Trimming and grinding are equally efficient and safe ways to cut your puppy's nails. Clippers are cheaper and less noisy, while Dremels are louder and more expensive, but more accurate and efficient.
Dog nail clippers are great options for small to medium sized dogs, while nailgrinders are optimal for large breeds. But both are suitable for dogs of all sizes, so choose what you're most comfortable working with.
You might even want to buy one of each to meet all of your future dog nail trimming needs, even when those needs change. A polishing tool can give a smoother finish to the nail than a nail clipper and works well on thick nails. When working with dogs that have black toenails, they are less likely to hit quickly because owners feel they have more control over the cutting process. It's slower than trimming and some dogs don't like the vibration of the tool.
It's important to know that Dremel heats up and can cause your nail to heat up and cause pain if you're not careful. Even though they look different, nail clippers for dogs look a lot like the nail clippers that humans use to keep their nails trimmed. The Dremel PawControl 7760-PGK is the best nail grinder for dogs because its quiet, cordless design makes it easy to maneuver with a scary dog. Perhaps the most important advantage of nail grinders for dogs is that they allow a dog's nails to be kept round and smooth.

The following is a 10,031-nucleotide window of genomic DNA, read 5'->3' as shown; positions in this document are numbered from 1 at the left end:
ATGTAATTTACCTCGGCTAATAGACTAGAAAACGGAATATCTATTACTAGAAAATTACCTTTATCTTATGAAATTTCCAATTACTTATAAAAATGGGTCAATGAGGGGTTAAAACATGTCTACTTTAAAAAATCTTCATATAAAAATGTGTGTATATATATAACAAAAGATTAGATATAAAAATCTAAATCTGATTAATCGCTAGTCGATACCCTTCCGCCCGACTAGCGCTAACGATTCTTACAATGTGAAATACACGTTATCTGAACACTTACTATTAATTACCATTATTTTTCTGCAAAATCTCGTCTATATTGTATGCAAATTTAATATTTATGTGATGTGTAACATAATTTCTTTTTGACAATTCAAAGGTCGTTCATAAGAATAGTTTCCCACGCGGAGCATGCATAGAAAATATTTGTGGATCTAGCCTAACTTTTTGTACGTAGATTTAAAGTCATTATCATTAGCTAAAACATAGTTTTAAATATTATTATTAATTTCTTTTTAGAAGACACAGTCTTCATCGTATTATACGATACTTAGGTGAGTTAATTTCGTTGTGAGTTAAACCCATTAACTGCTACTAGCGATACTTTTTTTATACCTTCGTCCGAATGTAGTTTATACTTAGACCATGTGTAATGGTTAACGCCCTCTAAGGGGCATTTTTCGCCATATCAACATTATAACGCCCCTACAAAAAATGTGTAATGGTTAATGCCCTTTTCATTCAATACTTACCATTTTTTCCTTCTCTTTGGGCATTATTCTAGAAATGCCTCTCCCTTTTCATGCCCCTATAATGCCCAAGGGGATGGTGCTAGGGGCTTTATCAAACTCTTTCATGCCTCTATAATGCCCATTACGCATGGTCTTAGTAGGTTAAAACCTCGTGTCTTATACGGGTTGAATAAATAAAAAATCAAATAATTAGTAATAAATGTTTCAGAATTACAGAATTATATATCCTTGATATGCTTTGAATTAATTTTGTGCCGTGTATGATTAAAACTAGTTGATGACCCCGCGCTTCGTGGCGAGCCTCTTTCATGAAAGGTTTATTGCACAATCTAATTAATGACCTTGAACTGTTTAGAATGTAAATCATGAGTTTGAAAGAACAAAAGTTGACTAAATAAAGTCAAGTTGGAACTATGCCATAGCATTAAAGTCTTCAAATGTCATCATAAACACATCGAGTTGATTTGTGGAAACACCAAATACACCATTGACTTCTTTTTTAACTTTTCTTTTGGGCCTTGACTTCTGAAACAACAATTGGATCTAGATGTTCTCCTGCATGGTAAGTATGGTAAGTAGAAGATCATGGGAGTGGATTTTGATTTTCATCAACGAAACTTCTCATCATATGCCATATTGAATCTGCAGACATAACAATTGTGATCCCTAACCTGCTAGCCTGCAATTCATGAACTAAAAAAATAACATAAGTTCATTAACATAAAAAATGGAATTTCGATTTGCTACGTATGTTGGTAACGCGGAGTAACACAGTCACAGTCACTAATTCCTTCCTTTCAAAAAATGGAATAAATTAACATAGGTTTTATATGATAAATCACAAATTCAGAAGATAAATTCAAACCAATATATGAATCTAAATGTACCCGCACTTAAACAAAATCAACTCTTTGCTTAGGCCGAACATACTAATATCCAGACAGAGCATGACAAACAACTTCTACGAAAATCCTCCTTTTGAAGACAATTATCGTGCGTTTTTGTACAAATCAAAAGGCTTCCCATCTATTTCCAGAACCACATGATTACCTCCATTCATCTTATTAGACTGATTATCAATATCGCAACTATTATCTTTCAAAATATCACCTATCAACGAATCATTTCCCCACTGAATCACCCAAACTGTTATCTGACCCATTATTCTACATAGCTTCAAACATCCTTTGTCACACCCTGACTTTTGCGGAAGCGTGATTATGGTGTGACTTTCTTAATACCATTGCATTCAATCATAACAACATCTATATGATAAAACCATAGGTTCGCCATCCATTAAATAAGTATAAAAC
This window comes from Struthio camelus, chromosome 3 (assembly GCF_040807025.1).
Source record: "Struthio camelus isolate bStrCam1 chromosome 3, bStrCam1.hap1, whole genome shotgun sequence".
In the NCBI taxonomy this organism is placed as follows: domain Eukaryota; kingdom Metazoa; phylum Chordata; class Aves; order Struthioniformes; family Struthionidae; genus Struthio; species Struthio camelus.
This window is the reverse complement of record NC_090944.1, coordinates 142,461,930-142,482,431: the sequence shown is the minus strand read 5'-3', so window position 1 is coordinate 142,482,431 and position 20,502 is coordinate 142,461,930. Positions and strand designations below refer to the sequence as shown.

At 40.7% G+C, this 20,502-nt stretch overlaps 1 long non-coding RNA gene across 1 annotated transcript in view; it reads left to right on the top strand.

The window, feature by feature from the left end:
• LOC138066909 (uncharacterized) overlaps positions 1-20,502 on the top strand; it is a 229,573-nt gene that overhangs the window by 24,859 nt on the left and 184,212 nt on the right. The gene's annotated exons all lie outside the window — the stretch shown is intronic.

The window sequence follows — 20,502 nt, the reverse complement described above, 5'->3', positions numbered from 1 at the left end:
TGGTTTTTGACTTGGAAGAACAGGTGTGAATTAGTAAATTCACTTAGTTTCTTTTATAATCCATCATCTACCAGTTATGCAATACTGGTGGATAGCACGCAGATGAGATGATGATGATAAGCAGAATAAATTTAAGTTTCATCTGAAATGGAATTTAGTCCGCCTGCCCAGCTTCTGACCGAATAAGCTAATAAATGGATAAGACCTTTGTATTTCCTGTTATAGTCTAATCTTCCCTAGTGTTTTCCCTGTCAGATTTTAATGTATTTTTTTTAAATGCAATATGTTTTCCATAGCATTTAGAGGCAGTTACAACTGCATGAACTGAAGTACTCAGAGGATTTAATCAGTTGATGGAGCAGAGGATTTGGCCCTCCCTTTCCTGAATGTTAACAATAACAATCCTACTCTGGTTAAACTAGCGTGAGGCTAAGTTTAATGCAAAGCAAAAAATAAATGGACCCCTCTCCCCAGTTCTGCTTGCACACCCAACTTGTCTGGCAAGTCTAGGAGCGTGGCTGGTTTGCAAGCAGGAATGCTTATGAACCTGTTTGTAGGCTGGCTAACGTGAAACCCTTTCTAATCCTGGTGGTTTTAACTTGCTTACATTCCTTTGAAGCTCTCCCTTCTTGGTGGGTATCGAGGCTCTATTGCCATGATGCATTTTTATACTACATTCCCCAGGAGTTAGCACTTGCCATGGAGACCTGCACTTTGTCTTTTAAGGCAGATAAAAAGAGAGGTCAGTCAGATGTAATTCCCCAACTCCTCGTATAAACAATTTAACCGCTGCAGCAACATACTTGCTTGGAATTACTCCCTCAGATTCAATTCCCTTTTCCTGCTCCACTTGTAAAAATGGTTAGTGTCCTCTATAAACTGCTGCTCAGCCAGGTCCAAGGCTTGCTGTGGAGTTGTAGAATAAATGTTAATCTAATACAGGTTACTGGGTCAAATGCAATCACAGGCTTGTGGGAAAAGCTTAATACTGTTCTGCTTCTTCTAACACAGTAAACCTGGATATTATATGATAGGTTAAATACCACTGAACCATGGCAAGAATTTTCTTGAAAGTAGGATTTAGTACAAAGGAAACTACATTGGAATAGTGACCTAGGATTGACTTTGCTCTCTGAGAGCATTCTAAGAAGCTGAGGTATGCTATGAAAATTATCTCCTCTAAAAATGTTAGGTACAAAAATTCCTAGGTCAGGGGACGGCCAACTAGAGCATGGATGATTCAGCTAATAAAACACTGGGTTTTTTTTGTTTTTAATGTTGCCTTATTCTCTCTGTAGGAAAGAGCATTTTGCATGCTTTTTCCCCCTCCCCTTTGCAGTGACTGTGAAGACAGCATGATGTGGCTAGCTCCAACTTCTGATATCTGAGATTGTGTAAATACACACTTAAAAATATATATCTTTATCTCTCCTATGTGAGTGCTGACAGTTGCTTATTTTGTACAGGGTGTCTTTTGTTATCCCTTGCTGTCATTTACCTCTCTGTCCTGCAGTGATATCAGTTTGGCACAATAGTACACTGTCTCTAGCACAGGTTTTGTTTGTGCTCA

Ideally, your dog's nails should be short enough that they don't come into contact with the ground when your dog is standing normally. Scissor and guillotine nail clippers for dogs are exceptionally quiet compared to the buzz of nail grinders. Owners who want to cut their dog's nails at home may struggle to decide exactly how they want to cut their dog's nails. Plier-type nail clippers can impart a significant amount of force, making them good for dogs with larger nails.
Whether you choose a nail clipper for dogs or a grinder for your dog, there are a lot of great options available on the market to choose from. There are some positive and negative aspects of both nail clippers and nail grinders for dogs that you should consider when choosing an option to use at home with your own dog. As a long-retired poodle hairdresser who was willing to go far to treat my clients with respect and love, I ALWAYS crushed their nails with my old fashioned Dremel, held them close to my arm and rested when the nails started to get hot, their nails were always short, the veins retracted and I never resorted to a nail clipper. But if you're like many dog owners, you might be wondering what to use when it comes to keeping your puppy's nails short and soft as time goes on.
Ask for tips on Dremel for nails at the dog park and never cut your dog's nails if you're anxious about passing it on to him.